Teaching point: Remember that one of the three causes of unilateral enlarged hilum is superposition of a pulmonary opacity either in front or behind the hilum (the other two are enlarged hilar lymph nodes and increase in size of the pulmonary artery)

Neuroradiology #26 – Long case

Where is the abnormality?

Right temporal lobe

What is it like?

Effacement of the temporal horn of the right lateral ventricle and subtle hypodensity within the right temporal lobe

What would you do next?

CT with contrast and MRI

Click here to see more images

What are the MRI signal characteristics?

High-signal intensity lesion on FLAIR with significant edema and mass effect. Ring enhancement on post-contrast images

Dr. Pepe’s Diploma Casebook 170 – SOLVED

Dear Friends,

This week’s case follows the pattern of a “Meet the Examiner” presentation, with questions and answers similar to a real examination. Take your time before scrolling down for the answer.

There will be no new blog posts over the Easter period. The next case will be published on Monday, April 5, 2021.

The images belong to a 65-year-old woman with cough and low-grade fever. The referred physician demanded a chest CT.

What would be your diagnosis?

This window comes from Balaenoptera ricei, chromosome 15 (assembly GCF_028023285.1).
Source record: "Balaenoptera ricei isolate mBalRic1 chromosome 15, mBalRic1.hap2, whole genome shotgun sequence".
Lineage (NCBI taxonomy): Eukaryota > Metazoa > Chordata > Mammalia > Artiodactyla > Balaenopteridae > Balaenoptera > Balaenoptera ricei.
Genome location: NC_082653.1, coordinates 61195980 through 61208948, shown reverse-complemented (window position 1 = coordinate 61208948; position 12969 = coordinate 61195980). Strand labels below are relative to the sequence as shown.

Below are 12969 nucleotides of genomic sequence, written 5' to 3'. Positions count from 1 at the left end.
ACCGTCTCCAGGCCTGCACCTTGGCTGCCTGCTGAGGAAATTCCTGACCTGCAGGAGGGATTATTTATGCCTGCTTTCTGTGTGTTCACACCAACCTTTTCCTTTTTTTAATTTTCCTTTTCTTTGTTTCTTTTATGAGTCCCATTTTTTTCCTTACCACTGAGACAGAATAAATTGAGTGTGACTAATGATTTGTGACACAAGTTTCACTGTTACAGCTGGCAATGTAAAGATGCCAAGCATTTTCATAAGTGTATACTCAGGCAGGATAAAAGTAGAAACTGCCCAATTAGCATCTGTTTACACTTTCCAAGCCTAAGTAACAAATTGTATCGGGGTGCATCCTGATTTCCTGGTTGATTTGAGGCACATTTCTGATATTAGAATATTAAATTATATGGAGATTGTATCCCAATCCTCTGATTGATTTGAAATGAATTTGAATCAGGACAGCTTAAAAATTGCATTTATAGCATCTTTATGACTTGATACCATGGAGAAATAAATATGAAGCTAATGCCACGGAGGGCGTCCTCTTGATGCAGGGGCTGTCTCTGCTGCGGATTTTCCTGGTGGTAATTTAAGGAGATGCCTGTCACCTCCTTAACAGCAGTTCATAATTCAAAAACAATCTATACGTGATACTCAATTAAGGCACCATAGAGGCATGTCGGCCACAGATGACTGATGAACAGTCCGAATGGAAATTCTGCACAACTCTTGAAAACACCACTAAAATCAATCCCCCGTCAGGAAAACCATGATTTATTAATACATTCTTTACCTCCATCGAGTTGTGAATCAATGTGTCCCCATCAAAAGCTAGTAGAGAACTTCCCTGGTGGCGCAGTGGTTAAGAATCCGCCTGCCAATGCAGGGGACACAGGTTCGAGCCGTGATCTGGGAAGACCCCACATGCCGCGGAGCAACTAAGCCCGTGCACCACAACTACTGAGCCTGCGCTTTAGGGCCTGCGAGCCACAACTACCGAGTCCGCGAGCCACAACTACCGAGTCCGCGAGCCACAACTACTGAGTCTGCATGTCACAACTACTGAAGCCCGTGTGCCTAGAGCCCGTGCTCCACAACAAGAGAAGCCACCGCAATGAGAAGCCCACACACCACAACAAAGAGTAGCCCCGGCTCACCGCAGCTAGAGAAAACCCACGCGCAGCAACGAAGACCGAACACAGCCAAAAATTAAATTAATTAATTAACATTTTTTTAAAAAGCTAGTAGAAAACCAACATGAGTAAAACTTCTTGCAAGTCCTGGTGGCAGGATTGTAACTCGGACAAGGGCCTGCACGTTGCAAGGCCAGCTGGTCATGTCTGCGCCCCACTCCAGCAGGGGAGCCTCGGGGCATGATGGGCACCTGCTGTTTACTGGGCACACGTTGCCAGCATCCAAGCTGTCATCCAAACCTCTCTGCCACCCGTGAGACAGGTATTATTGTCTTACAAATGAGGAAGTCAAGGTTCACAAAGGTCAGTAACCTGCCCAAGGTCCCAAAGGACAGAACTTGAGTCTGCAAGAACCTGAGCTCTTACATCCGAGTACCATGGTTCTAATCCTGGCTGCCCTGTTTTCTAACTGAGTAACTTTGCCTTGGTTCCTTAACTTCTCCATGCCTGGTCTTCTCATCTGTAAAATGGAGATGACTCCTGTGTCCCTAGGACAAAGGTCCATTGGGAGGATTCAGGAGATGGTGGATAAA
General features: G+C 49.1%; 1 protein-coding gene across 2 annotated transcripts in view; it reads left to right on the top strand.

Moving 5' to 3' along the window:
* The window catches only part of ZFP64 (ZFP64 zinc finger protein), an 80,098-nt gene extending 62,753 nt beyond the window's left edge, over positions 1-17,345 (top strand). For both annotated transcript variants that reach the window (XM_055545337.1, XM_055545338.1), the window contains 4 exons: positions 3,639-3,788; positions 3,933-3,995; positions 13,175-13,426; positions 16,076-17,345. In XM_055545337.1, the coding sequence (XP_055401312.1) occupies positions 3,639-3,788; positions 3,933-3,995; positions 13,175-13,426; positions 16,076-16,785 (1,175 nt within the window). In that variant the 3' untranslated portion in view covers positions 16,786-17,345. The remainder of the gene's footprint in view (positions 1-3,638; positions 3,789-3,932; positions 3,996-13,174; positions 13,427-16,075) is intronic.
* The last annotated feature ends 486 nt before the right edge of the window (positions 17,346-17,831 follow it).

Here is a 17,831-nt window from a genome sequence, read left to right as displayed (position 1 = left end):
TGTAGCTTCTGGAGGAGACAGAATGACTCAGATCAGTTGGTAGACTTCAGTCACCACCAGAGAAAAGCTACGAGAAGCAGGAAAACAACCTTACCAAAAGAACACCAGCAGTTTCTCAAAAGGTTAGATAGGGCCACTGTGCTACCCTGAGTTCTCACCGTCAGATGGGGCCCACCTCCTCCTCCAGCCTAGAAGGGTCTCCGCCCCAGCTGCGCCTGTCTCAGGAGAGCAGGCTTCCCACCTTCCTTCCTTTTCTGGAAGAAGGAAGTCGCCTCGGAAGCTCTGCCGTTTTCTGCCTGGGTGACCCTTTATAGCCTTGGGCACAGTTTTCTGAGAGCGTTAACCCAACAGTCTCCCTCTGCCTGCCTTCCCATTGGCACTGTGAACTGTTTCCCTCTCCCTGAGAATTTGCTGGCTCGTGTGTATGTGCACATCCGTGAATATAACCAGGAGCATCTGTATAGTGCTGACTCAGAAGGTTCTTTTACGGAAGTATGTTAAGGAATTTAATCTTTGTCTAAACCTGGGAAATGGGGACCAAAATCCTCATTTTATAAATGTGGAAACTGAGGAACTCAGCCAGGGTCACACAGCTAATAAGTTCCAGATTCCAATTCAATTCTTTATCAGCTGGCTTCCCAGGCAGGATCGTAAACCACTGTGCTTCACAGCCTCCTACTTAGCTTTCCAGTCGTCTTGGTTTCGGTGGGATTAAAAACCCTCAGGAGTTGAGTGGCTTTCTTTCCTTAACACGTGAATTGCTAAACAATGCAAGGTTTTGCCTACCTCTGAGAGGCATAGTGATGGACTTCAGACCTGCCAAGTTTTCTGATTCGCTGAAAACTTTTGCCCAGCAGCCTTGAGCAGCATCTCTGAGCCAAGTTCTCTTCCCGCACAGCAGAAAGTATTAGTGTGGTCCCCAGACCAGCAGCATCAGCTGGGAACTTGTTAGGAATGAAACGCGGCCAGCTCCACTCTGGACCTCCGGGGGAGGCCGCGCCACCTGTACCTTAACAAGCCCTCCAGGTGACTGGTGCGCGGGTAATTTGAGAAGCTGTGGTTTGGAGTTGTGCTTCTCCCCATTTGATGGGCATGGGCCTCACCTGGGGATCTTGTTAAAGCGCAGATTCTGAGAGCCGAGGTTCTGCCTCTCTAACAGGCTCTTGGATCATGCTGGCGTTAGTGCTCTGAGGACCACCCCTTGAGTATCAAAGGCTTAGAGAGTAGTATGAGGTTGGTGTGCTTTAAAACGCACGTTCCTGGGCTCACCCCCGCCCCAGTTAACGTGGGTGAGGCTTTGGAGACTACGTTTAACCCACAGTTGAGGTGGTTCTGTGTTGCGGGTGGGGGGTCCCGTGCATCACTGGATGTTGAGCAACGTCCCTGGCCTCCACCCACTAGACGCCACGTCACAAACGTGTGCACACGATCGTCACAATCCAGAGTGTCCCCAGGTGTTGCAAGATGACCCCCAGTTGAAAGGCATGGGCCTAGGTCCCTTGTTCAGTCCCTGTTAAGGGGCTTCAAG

1. Pneumonia
2. Pulmonary infarction
3. Peripheral adenocarcinoma
4. Any of the above

Click here to see the answer

Findings: unenhanced axial and sagittal CTs show LLL airspace disease with a surrounding halo (B-C arrows). In my opinion, the sensible answer is 4. Any of the above, although I liked adenocarcinoma because of the peripheral halo and air bubbles within the infiltrate (A, circle).

Click here to see more images

Patient was diagnosed of pneumonia and treated with antibiotics, without improvement. Chest radiographs taken 13 days later shows progression of the LLL opacity (A and B, arrows).

A CT was recommended.

Click here to see the CT images

Two axial and one sagittal views are selected. What would your diagnosis be:

1. Peripheral adenocarcinoma
2. Tuberculosis
3. Covid pneumonia
4. None of the above

Click here to see the answer

In comparison with the previous CT, the LLL infiltrate has increased markedly in less than two weeks. An upper halo persists (A and C, arrows). A small infiltrate has appeared at the right lung base (B, arrow) In my opinion, this rapid progression rules out carcinoma and TB. A PCR was negative. Blood tests were not remarkable. It was considered that the patient had an unusual pneumonia, and the antibiotic was changed.

Click here to see more images

The fever disappeared with the new antibiotic and the patient improved moderately. A new CT was taken three weeks later. What would your diagnosis be?

1. Löffler syndrome
2. Goodpasture syndrome
3. Cryptogenic organizing pneumonia
4. Any of the above

Click here to see the answer

Findings: The most striking finding is the disappearance of the LLL infiltrate and the apparition of two new areas of airspace disease in RLL and LLL (A, arrows). There is a halo sign in the LUL infiltrate (B, arrows) and a negative halo in the RLL infiltrate (B and C, arrows).